Thursday, October 16, 2008

Salome in HD

10:00am is surely too early in the day for Strauss's gorgeous & sickening Salome, but I was at the Century Theater in the Westfield Mall early Saturday morning for the Met HD Broadcast starring Karita Mattila. The theater was nearly full. I took a seat at the top of the auditorium next a woman who industriously occupied her time before the show with a knitting project. There's no intermission for this opera, but the broadcast opened with a little gag featuring Deborah Voigt knocking on Mattila's dressing room door to see if she had any words for us before the show. We also got an interesting glimpse of Matilla on stage just before the curtain goes up, stretching her lower back like an athlete.

Mattila never convinced me she was a teenager, but she impressed with her strength, her forceful voice, & her total identification with the role. She's believable even when enacting the character's most outrageous behavior. The impact of her performance comes from its physicality as much as anything else. She can do the splits while trying to seduce Herod into her evil bargain. Her dance of the 7 veils is an uninhibited strip tease. A small group in the movie theater audience applauded when her 2 male partners pulled down her pants with their teeth. She even did pole dancing moves.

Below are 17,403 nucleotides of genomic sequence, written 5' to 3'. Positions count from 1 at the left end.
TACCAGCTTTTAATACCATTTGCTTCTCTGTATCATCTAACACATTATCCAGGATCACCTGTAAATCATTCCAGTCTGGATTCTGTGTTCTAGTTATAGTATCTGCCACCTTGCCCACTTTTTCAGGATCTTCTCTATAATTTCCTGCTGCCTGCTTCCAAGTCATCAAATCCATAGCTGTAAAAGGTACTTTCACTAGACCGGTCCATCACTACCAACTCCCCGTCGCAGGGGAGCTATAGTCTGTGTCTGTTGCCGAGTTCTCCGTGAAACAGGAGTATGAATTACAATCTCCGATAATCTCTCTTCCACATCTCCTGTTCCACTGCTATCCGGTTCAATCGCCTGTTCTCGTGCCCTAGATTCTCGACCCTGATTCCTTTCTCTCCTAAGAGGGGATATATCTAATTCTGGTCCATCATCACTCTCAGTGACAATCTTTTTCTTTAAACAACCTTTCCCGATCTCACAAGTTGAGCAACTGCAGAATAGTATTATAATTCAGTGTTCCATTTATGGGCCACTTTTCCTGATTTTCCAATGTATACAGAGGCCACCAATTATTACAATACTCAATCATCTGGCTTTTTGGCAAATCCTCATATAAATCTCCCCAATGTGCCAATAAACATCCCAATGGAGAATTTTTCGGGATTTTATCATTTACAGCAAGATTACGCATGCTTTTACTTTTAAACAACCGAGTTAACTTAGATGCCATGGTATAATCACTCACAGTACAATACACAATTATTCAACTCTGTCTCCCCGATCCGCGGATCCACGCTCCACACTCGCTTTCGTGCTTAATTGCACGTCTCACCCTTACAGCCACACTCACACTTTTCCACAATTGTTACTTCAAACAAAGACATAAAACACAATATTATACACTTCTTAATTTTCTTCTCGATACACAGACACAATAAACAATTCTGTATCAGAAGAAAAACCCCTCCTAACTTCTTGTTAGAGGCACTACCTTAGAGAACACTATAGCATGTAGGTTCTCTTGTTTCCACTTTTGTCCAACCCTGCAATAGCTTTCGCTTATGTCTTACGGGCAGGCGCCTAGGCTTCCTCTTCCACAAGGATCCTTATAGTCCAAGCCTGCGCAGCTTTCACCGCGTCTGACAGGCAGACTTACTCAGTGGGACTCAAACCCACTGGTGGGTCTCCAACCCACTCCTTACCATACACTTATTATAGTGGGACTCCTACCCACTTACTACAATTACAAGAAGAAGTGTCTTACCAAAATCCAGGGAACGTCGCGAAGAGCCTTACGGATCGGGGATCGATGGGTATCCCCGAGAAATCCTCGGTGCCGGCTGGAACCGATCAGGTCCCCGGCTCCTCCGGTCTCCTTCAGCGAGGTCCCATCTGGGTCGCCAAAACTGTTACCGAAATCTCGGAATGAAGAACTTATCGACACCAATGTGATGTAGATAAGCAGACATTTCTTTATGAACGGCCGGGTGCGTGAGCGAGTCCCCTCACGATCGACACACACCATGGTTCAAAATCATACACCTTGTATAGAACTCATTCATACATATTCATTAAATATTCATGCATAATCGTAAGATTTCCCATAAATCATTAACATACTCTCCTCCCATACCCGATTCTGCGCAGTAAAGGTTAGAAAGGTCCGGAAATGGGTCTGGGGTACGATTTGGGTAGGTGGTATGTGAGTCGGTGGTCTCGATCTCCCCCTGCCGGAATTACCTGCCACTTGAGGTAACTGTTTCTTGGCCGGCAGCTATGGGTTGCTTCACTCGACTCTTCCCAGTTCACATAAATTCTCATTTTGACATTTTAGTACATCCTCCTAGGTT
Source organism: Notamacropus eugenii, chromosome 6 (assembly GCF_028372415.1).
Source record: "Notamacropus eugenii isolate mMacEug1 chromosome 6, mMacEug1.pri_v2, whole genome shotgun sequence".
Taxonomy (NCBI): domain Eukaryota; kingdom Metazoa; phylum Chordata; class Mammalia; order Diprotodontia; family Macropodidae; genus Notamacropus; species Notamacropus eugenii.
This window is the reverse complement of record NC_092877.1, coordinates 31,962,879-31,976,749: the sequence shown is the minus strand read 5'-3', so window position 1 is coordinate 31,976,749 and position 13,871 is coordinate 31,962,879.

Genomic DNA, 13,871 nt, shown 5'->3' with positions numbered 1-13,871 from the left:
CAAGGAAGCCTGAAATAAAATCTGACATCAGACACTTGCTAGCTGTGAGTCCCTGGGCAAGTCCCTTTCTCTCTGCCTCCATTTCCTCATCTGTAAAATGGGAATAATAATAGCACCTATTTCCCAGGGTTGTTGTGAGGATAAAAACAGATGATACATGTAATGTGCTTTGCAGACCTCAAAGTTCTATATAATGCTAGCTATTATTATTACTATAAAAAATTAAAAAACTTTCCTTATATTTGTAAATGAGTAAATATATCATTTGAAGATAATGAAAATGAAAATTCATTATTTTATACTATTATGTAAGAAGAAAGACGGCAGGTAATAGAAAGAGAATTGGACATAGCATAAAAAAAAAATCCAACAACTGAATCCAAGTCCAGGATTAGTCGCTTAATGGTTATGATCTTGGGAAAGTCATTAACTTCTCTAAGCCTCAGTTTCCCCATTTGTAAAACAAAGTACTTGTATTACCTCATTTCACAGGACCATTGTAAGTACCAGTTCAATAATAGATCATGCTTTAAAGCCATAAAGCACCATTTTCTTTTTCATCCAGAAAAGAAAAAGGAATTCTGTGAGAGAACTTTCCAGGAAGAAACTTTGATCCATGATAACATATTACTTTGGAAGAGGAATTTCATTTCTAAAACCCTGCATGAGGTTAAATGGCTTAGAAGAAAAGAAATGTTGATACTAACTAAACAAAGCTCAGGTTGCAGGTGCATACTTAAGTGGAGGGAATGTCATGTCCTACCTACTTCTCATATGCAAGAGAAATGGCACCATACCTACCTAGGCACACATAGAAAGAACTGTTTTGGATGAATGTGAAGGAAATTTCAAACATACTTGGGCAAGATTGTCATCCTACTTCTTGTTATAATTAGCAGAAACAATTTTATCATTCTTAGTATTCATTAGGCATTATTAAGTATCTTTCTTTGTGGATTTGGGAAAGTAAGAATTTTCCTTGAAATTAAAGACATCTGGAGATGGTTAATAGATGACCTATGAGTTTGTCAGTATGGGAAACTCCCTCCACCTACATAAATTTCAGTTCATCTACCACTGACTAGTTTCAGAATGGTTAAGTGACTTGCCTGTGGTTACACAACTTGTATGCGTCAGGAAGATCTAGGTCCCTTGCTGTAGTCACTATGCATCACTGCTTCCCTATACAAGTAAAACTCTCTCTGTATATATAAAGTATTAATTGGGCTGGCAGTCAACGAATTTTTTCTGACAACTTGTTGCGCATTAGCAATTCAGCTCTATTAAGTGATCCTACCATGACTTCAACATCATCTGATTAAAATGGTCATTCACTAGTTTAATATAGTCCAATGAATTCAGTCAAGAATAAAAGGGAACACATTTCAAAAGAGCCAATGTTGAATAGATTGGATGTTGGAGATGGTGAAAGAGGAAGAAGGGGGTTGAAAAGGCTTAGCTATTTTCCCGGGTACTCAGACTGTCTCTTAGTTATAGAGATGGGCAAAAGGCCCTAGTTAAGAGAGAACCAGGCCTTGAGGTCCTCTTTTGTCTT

However, the broadcast cheated us out of her nude scene. At the climax of the dance, we saw Mattila remove her top & then turn around with only her arms covering her breasts, but the camera immediately cut away so that we did not see her topless as the Met audience did. I thought this was unnecessarily prudish. I can't see how the sight of Mattila's breasts for 1 second can be deemed more inappropriate than the sight of her smooching a decapitated head.

The Met orchestra led by Patrick Summers sounded brilliant. All the other performers gave excellent singing/acting performances. I liked Kim Begley's middle-aged, sybaritic Herod & Ildikó Komlósi's cynical Herodias.

The action takes place in a fancy lobby where a non-stop cocktail party seems to be taking place. Jochanaan's cistern is in a crack running through the floor. Sinister looking angels appear at the end, overlooking the action, but I wasn't clear what was going on with them. The costumes were all over the place. Salome is a platinum blond in a Marilyn Monroe dress. The page looks like a soldier from the Middle East. The executioner was a sleek & muscular African warrior. The two Nazarenes were black southern evangelists, dressed in white suits. One of them seems to possess a powerful bass voice.

Strauss is not a favorite composer of mine, but I was glad to have the chance to see that the stir caused by Karita in this role is indeed well-deserved.

P.S. Before the broadcast, they showed previews of the Dr. Atomic broadcast. The production looks very different & more visually interesting than the one that premiered here in 2005.


The Opera Tattler said...

I'm sad to have missed this and thank you for writing a review.

Axel Feldheim said...

Thanks for reading. Don't despair. I'm sure that this production will appear on tv or be released on DVD someday.